Federal and state consumer protection laws are being applied increasingly by the FTC and state attorneys general to regulate the collection, use, storage and disclosure of personal or patient information, through websites or otherwise, and to regulate the presentation of web site content. Courts may also adopt the standards for fair information practices promulgated by the FTC, which concern consumer notice, choice, security and access. Numerous other countries have or are developing laws governing the collection, use, disclosure and transmission of personal or patient information.
HIPAA, as well as other federal and state laws, will apply to our receipt of patient identifiable health information in connection with any clinical trials we conduct. In addition, we collaborate with other individuals and entities in conducting research and all involved parties must comply with applicable laws. Therefore, the compliance of the physicians, hospitals or other providers or entities with which we collaborate affects our company.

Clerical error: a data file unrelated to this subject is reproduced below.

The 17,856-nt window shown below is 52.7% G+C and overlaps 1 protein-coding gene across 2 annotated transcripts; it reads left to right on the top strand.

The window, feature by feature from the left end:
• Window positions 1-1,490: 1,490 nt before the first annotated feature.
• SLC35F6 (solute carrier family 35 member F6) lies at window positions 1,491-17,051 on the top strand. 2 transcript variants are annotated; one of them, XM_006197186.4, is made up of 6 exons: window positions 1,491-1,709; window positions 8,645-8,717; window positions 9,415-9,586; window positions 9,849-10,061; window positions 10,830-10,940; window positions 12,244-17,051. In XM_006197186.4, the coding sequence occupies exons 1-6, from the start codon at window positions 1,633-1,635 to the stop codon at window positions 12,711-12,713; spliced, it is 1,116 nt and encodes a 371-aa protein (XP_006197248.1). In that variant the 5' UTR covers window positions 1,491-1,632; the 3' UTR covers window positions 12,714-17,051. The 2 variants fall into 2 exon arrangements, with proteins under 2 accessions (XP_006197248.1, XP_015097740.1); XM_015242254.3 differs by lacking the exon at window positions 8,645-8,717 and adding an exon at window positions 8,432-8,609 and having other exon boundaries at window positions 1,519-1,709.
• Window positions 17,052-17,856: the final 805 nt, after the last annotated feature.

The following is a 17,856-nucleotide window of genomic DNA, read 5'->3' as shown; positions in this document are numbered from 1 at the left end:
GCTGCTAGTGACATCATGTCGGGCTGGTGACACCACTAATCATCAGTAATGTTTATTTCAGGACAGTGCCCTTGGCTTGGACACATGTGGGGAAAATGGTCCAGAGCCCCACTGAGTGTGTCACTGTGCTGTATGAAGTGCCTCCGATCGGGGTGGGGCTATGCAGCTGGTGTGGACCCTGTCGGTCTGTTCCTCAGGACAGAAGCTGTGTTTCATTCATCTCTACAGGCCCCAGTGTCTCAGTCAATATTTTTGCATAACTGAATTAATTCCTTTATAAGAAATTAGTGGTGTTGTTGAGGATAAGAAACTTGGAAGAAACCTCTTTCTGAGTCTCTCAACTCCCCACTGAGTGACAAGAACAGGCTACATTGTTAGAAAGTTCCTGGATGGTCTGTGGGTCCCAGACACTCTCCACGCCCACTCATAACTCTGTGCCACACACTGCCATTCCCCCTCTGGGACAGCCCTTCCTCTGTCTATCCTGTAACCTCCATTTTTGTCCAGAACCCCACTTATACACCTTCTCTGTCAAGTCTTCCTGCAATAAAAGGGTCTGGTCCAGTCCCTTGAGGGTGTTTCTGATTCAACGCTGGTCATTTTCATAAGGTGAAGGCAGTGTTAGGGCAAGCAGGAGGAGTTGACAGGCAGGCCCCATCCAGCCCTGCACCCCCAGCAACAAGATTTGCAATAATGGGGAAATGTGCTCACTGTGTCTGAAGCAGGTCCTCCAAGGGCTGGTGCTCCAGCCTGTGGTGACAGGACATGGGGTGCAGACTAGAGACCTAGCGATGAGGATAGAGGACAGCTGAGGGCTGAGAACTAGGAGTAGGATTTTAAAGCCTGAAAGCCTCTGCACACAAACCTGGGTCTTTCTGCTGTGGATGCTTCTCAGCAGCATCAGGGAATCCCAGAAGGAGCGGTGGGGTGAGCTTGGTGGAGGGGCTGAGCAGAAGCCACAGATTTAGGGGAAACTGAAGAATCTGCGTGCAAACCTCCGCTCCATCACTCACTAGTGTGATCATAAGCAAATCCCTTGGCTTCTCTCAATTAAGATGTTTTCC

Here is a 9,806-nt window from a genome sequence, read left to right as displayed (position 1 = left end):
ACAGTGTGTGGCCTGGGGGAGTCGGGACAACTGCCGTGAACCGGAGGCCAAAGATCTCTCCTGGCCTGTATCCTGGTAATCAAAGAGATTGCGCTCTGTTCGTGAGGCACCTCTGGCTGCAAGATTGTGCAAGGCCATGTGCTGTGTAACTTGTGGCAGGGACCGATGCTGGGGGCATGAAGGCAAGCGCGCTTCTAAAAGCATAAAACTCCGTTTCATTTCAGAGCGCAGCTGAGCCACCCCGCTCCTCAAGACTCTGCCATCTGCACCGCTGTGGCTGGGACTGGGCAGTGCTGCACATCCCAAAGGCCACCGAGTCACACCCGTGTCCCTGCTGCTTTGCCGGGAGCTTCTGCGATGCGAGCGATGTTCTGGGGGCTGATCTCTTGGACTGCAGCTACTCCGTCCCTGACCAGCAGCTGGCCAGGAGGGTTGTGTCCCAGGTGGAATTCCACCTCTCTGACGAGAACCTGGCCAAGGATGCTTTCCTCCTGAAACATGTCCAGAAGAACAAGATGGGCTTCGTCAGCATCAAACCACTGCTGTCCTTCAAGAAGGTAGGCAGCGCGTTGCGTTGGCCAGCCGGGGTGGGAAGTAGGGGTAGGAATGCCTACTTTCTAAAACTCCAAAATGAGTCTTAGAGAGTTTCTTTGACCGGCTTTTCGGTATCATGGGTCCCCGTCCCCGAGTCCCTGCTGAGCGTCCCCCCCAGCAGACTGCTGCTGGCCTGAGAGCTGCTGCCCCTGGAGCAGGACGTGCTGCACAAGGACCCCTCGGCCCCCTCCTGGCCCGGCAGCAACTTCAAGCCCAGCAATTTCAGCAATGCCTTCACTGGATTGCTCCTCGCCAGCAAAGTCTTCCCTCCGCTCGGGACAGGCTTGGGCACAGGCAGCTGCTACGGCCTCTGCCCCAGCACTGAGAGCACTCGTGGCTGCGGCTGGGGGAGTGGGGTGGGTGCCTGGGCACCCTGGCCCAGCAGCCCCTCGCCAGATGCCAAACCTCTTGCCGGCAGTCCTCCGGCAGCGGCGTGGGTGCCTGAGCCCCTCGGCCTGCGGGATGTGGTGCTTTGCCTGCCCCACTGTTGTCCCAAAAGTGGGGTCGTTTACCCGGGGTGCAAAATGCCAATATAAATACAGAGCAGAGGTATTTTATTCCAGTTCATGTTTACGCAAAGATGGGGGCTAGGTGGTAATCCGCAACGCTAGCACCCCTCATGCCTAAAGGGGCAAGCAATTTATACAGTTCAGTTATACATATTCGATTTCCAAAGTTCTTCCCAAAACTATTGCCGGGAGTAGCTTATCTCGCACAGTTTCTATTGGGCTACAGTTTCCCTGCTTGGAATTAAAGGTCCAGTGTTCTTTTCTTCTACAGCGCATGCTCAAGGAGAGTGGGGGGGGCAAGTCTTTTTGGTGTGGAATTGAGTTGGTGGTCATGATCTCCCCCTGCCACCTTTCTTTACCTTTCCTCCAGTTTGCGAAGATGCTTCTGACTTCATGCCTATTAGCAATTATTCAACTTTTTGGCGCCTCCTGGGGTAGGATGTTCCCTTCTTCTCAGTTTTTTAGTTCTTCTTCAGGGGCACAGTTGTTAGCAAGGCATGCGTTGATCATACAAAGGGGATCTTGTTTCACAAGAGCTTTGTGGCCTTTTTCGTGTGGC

As of December 31, 2016, we had 33 full time employees, of whom seven were engaged primarily in research and development, seven in manufacturing and quality assurance, 15 in sales, clinical support and marketing, and four in administrative and finance functions. None of our employees are covered by a collective bargaining agreement, and we consider our relationship with our employees to be good.
ITEM 1A. RISK FACTORS
Any investment in our common stock involves a high degree of risk. You should consider carefully the risks and uncertainties described below and all information contained in this Annual Report, before you decide whether to purchase our common stock. If any of the following risks or uncertainties actually occurs, our business, financial condition, results of operations and prospects would likely suffer, possibly materially. In addition, the trading price of our common stock could decline due to any of these risks or uncertainties, and you may lose part or all of your investment.
Risks Related to Our Financial Position
We have incurred losses since our inception and we may continue to incur losses. If we fail to generate significant revenue from sales of our products, we may never achieve or sustain profitability.